“Welcome, father!”. Sister Josephine welcomes me at the gate of the house of the Missionaries of Charity. Like on every Saturday, I was there to teach a course of catechism for those hosted by the sisters. We meet in the dining room: greetings, handshakes, a coffee. Then we pray together and read the Gospel of the following Sunday.
While we are entering the building, Sr. Josephine speaks to me of István: “For some months now, we are preparing him to become Catholic. He was baptized in a Calvinist church. Except that he hasn’t decided yet…could you speak to him after Catechism? Just in case he wants to go to confession…”
I enter the dining room, where seven people and a cup of tea are waiting for me. After reading the Gospel, we have a discussion. Each person recounts something, sharing with the others what provoked him in the words of the reading. István speaks as well. Every now and then, he gets off topic. His companions recall him to order in a decisive but affectionate way. He raises his thick eyebrows, then spreads out his arms and looks at me with a smile, as if to say: “What can I do? I’m a misunderstood genius?”
This simple scene moves me. I am in front of persons who have extremely difficult stories behind them: an ordinary life, at times happy, and then, something happens that makes the situation precipitate. They become estranged from their families and refused by society: it is a slow sinking into the quicksand of life on the street amongst violence and alcohol.
And at a certain point, suddenly, a light breaks through the darkness: a blue sari with a white band, a hand that welcomes them, a face that smiles, a love that bends over their wounds. They are welcomed and find a home. The love of God reaches them through those who have lent Jesus their eyes in order that He might look with them, their hands in order that He might cure with them, their voice so that He might use it to speak words of comfort.
And so István can smile when he companions interrupt him. A few months ago, I think, for much less, fists would have flown, or knives been drawn. Now, instead, there are smiles and a benevolent irony that embraces and forgives.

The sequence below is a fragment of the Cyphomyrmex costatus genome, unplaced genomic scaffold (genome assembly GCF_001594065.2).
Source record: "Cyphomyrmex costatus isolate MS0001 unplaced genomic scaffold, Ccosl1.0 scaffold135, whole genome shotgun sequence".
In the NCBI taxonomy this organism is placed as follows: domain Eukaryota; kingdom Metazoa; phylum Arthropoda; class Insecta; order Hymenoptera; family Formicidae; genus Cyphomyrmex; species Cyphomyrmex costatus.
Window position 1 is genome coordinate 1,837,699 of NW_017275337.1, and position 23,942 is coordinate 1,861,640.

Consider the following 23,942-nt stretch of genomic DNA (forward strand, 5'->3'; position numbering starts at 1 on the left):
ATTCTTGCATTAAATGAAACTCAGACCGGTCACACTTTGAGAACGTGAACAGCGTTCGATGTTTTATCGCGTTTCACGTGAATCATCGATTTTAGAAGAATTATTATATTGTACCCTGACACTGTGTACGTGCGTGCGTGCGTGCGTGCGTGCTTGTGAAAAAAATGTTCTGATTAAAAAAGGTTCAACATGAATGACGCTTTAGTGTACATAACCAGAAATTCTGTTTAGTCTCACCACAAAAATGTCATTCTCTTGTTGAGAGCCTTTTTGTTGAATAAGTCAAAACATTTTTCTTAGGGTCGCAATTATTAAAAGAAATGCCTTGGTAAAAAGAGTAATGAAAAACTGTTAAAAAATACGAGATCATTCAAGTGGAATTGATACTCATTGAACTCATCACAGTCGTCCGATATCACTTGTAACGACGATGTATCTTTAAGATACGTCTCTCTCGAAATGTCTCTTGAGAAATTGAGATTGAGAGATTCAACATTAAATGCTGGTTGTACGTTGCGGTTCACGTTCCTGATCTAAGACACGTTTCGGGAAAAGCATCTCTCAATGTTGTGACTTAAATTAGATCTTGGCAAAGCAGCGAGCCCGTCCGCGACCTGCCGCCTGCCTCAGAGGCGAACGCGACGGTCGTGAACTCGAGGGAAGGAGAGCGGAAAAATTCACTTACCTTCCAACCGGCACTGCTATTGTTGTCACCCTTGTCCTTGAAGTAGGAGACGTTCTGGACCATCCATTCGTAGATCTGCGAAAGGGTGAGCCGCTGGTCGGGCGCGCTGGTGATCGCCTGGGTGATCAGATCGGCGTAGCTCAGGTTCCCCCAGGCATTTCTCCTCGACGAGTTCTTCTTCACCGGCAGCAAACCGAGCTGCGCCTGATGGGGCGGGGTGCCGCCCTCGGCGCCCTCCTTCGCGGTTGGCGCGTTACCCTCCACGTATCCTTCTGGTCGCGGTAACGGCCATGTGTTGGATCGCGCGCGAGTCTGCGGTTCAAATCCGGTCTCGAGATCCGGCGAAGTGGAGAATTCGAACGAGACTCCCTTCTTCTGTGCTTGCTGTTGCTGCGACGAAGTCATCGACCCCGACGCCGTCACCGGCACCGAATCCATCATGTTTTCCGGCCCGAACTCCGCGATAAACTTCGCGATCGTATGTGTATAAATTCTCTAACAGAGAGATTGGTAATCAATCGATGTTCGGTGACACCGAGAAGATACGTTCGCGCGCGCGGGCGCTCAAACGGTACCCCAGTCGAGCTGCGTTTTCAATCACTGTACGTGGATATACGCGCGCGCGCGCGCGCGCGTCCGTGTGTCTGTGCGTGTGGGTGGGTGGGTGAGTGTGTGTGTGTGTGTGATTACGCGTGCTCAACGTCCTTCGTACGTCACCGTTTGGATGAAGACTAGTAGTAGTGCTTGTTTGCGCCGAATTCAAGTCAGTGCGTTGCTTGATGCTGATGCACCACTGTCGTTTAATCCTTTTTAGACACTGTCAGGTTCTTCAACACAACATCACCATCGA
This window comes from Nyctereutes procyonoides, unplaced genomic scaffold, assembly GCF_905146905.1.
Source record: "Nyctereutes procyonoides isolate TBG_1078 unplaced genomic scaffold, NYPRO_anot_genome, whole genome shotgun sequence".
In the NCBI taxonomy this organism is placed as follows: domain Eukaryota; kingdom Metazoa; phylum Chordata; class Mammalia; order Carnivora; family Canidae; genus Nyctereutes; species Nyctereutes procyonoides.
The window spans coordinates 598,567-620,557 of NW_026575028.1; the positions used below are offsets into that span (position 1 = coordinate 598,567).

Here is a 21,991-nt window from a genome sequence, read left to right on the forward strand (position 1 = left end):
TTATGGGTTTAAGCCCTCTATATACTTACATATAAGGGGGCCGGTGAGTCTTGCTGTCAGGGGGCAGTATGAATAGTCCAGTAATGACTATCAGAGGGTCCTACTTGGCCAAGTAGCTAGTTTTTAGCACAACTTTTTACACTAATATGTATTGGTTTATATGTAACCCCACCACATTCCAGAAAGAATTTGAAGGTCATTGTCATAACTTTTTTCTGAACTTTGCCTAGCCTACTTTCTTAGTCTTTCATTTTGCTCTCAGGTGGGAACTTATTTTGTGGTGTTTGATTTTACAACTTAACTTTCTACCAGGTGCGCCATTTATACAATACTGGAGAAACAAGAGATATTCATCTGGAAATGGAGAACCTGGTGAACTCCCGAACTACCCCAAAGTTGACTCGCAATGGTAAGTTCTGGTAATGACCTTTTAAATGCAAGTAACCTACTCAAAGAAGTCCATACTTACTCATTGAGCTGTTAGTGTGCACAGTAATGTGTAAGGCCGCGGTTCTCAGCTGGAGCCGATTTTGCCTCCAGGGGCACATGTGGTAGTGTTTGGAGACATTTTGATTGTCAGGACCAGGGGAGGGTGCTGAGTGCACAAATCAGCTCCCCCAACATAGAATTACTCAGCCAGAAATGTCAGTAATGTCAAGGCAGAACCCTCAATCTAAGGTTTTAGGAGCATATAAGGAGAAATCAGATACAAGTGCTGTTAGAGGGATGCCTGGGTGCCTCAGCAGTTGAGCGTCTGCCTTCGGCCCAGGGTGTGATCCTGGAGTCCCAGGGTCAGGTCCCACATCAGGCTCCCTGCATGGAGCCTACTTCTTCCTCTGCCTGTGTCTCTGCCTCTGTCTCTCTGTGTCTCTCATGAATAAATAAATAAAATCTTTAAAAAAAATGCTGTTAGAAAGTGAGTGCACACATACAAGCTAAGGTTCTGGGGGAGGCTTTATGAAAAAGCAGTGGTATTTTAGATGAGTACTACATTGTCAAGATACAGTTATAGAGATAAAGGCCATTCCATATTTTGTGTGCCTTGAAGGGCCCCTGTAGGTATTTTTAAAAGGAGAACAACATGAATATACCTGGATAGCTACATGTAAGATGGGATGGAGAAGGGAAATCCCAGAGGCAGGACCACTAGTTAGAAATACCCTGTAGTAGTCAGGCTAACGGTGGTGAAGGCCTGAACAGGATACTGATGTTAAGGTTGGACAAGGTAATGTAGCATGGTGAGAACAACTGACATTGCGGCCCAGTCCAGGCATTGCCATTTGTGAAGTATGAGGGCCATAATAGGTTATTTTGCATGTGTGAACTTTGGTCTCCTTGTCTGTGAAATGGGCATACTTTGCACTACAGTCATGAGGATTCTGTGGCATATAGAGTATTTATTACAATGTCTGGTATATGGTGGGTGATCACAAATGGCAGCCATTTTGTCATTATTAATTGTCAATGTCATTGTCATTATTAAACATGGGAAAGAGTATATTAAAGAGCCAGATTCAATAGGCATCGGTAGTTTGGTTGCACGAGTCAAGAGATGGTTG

When the Catechism is finished, Sr. Josephine invites István to have a one-on-one conversation with me. “You can also ask him for confession, if you want,” she says to him. István immediately says yes, he wants to. Sr. Josephine is radiant.
We go upstairs and, passing before the chapel, we kneel. We were about to enter the sacristy where there is small confessional, when, from the door of the cloister, an African sister pops out. She looks at us, and then smiles: “Wow, Father! You caught the big fish!” Manzoni comes to mind: “These aren’t fish that you catch every day, nor with any old net.” And it’s true: István is sweetly caught in a net made of love, of sharing, of gratuity. A net that has caught me as well.
The waiting, the trepidation and the joy of the two sisters is just a reflection of that great joy of the Kingdom of Heaven, where God and his angels, Mary, and the saints are moved when a son returns to the house of the Father.
After the confession, we come out of the sacristy. Sr. Josephine, in the hallway, looks at me with trepidation. I nod at her. Words do not serve. Her mouth opens into a marvelous smile. “Welcome, brother!” she says to István, “Now you can receive communion!” These sisters don’t waste time!
We go into the chapel, where we spend a moment on our knees, and we pray together. Then, I get up, go to the tabernacle and gave István communion.
A profound silence envelops us, and we pray, moved, letting ourselves be embraced by the Lord who reaches each one of us in that small chapel and who allows us to be the collaborators and spectators of the miracles that He works in the lives of His children.